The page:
Banks and trust officers could get tripped up over several pending regulatory developments as Dodd-Frank Act rule-making winds down, Phoebe Papageorgiou, senior counsel of the American Bankers Association, said today.
New requirements to register as municipal advisors, money market reform, and concerns from the Consumer Financial Protection  Bureau over senior designations might catch the banking industry by surprise, Papageorgiou said at the ABA’s Wealth Management and Trust Conference in San Diego.
Banks may have to register as municipal advisors if they advise municipal entities on the issuance of securities or “municipal financial products,” she said.
A municipal advisor is a new registration category arising from Dodd-Frank, Papageorgiou said.
Municipal entities could be local governments, school boards, as well as universities and hospitals that receive bond proceeds, she said. “Thousands of entities could be municipal entities” under the law.
Banks need to be careful managing proceeds of municipal bond offerings, Papageorgiou said, including proceeds of pension obligation bonds if a bank advises a municipal plan.
“The act of managing those proceeds could capture you” under municipal advisor rules and subject banks to additional SEC and MSRB oversight, she said.
The ABA is asking the SEC to carve out an exception for pension obligation bonds. “We say, once [the money] is in a pension plan, it’s no longer a proceed, and you no longer have to register,” Papageorgiou said.
Banks already get exemptions from the municipal advisor rules for deposit accounts, extensions of credit, or bond indenture trustee services provided to municipal entities.
Trust departments could also be impacted by the SEC’s pending money market reform, Papageorgiou said.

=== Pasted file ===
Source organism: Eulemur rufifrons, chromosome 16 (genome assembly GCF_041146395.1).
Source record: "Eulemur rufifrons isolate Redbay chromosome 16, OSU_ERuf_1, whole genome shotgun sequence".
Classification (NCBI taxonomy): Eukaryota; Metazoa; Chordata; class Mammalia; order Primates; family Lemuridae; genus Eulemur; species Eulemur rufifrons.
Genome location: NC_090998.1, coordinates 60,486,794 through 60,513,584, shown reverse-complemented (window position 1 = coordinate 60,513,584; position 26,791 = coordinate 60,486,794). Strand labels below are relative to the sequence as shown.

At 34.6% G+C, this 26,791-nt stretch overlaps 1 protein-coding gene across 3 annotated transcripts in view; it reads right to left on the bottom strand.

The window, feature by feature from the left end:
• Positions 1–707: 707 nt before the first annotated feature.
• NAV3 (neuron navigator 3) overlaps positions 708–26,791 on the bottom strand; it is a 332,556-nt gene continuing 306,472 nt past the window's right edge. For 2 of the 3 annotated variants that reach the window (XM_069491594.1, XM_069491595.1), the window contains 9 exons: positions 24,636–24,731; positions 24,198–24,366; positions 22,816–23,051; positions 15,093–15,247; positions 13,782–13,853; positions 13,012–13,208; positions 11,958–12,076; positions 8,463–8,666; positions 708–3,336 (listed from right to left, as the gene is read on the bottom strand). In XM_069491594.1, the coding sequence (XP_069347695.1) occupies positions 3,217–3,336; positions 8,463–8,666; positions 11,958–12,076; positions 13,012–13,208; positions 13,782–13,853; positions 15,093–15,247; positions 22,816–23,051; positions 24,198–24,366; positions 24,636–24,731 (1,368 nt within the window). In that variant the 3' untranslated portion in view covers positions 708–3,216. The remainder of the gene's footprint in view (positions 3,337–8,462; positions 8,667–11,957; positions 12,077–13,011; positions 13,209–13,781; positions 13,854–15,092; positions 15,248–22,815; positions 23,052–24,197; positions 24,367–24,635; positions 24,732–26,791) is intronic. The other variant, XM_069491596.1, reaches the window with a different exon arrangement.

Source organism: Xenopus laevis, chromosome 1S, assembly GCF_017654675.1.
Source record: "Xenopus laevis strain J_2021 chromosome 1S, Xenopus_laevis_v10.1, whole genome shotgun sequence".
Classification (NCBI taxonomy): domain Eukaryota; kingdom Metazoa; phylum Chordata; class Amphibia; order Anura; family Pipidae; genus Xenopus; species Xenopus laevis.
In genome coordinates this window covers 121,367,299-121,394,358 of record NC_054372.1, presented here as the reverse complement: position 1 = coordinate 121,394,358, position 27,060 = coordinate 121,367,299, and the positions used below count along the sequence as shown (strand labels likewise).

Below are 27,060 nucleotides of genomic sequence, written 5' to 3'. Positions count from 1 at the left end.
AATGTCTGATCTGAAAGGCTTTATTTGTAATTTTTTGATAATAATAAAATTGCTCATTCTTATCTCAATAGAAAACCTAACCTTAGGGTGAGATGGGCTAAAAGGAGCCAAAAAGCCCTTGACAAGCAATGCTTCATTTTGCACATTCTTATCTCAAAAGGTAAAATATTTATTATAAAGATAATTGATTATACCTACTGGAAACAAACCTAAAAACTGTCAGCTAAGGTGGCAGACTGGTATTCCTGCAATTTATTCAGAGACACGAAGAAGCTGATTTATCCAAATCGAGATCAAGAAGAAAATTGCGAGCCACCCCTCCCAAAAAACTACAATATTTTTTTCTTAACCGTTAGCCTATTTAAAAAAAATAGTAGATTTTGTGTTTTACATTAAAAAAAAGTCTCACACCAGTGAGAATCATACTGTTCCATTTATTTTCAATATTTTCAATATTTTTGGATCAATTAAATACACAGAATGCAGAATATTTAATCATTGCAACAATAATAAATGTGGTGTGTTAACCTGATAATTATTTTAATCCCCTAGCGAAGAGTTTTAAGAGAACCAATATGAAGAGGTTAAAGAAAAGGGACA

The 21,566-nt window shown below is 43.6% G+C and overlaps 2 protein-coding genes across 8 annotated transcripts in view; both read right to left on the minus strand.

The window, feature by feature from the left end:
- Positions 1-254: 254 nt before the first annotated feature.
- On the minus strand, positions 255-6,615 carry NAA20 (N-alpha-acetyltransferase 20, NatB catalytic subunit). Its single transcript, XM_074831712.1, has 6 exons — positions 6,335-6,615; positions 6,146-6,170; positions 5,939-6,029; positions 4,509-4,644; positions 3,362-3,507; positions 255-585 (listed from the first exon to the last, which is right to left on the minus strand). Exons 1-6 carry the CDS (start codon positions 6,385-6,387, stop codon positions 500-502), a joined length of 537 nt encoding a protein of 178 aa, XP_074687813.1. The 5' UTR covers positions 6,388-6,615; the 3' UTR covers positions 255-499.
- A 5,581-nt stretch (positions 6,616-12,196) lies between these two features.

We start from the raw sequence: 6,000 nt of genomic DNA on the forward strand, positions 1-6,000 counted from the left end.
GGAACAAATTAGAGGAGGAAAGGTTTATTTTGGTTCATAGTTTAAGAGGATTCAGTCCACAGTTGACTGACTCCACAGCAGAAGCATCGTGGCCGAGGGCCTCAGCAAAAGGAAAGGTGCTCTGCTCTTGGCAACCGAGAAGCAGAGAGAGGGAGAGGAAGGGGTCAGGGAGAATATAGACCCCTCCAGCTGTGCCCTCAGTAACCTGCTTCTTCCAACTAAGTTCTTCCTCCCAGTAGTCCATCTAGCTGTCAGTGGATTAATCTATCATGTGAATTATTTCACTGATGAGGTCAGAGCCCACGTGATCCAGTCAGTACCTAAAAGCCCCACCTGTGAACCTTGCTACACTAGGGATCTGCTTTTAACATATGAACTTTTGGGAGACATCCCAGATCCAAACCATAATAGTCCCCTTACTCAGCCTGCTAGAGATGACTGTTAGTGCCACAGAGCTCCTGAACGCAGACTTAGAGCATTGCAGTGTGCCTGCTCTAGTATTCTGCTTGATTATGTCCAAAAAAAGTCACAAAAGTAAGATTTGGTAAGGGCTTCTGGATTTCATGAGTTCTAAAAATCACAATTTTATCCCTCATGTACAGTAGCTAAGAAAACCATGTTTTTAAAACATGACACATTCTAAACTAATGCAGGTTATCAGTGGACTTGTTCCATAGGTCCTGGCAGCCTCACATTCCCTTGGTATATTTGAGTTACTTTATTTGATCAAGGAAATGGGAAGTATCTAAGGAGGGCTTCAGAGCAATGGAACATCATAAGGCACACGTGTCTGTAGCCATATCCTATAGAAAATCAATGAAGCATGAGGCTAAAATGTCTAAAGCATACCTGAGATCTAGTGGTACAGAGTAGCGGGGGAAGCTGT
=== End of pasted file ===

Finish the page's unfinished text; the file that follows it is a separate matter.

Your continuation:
Bank trust departments use money market funds for pooled trust accounts and want to continue offering the funds for cash balances, Papageorgiou said. But banks may not be able to use the SEC’s proposed retail money funds in trust accounts unless they could track individual withdrawals to ensure compliance with the $1 million limit on daily redemptions. Banks anticipate that the accounting would be too complex to accomplish that oversight, she said, so may have to use government money market funds, which would have no withdrawal limits under the SEC plan.
“The question is, are there enough of those [government funds] out there,” Papageorgiou said. “We have a lot of concerns here.”
Separately, a CFPB report on senior designations recommended that the SEC establish some standards for certifications aimed at older investors and add some enforcement capability for their misuse.
“It’s interesting that [the CFPB] put out a number of recommendations to the SEC, but not to banking agencies,” Papageorgiou said, even though people in the banking industry are using senior designations.
The CFPB has an office focused on vulnerable populations—students, retirees and military personnel, she added.